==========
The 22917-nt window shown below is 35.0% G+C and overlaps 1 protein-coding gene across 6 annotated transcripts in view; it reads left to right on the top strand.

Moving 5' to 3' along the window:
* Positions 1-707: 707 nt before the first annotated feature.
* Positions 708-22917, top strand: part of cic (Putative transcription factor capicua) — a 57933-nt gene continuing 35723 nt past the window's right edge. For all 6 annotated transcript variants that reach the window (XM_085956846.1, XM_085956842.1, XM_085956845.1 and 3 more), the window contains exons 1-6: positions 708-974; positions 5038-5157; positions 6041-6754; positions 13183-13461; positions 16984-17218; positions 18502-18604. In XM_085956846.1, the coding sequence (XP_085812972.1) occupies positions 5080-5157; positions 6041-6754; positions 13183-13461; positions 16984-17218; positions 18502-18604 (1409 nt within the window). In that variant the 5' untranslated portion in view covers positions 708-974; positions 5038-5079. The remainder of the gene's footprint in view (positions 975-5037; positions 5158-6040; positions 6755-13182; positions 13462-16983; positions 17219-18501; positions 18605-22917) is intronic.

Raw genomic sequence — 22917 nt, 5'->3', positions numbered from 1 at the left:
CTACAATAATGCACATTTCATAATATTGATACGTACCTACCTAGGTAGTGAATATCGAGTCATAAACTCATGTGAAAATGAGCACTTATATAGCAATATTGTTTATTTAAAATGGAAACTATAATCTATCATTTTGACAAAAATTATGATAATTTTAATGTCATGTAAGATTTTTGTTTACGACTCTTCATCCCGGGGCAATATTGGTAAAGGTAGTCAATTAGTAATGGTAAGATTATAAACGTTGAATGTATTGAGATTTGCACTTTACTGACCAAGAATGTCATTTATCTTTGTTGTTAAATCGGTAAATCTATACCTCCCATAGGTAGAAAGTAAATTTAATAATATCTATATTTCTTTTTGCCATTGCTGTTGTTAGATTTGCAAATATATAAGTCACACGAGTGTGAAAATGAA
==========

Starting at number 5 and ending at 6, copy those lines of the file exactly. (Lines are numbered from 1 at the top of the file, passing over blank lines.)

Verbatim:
Raw genomic sequence — 22917 nt, 5'->3', positions numbered from 1 at the left:
CTACAATAATGCACATTTCATAATATTGATACGTACCTACCTAGGTAGTGAATATCGAGTCATAAACTCATGTGAAAATGAGCACTTATATAGCAATATTGTTTATTTAAAATGGAAACTATAATCTATCATTTTGACAAAAATTATGATAATTTTAATGTCATGTAAGATTTTTGTTTACGACTCTTCATCCCGGGGCAATATTGGTAAAGGTAGTCAATTAGTAATGGTAAGATTATAAACGTTGAATGTATTGAGATTTGCACTTTACTGACCAAGAATGTCATTTATCTTTGTTGTTAAATCGGTAAATCTATACCTCCCATAGGTAGAAAGTAAATTTAATAATATCTATATTTCTTTTTGCCATTGCTGTTGTTAGATTTGCAAATATATAAGTCACACGAGTGTGAAAATGAA